In the dying days of this most recent campaign. The Liberals promised to apply a “disability lens” to all government decisions. Last fall, the opposition had pressed without success for Bill C-81 to be amended to entrench in it just such a disability lens.

Even though the Liberals said during the recent election campaign that it didn’t intend to amend Bill C-81, we nevertheless see it as worthwhile to press for an amendment to Bill C-81 to entrench such a “disability lens”. If it is added to Bill C-81, the Accessible Canada Act, it would become a mandatory part of law, one which a future government cannot simply ignore. People with disabilities in Canada need a mandatory disability lens, not a weak, voluntary one that can be ignored at will.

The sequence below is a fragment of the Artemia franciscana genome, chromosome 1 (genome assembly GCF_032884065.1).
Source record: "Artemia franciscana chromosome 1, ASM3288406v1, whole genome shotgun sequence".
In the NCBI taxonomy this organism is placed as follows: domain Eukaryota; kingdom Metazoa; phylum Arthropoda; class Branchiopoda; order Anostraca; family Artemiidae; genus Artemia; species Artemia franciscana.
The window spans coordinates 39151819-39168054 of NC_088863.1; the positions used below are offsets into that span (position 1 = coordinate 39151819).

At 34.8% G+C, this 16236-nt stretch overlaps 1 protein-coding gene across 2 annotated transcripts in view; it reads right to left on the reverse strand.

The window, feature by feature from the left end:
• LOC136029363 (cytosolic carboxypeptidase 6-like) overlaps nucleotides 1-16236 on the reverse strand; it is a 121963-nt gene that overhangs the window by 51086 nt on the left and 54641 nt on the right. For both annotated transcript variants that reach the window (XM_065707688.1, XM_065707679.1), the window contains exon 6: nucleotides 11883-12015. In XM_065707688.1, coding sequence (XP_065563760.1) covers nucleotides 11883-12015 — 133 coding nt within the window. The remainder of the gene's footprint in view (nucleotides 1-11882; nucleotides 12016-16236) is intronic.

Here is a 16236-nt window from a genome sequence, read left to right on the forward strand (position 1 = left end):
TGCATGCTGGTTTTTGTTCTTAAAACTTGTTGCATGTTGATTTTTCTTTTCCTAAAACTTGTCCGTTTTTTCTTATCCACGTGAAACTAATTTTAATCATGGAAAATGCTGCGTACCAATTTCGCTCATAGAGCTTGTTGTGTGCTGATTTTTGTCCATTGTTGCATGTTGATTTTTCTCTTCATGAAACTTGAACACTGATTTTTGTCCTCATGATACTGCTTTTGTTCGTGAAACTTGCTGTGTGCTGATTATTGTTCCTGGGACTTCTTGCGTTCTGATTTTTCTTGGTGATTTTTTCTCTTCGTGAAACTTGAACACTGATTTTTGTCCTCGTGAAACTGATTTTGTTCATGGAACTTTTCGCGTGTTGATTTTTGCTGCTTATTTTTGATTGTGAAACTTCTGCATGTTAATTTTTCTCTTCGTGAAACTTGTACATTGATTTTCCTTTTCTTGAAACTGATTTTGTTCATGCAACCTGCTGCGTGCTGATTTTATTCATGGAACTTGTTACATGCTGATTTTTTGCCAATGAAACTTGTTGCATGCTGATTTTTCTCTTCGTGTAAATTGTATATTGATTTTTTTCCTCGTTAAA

We have lots to do ahead of us. We are ready to be as tenacious as ever! Just watch us.



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Federal Liberals Promise to Use a Disability Lens in All Government Decisions


Accessibility for Ontarians with Disabilities Act Alliance Update United for a Barrier-Free Society for All People with Disabilities http://www.aodaalliance.org [email protected] Twitter: @aodaalliance

October 18, 2019

SUMMARY

In a news article published today, just three days before the federal election, the Canadian Press reported that the federal Liberals have committed that if re-elected, they will apply a “disability lens” to all Federal Government decisions. We set out the October 18, 2019 Canadian Press article by reporter Michelle McQuigge, below, which was posted on the National Post’s website.

It would be very helpful for the Federal Government to apply a disability lens to all of its decisions, to ensure that they do not work against people with disabilities. We provide some context to this commitment.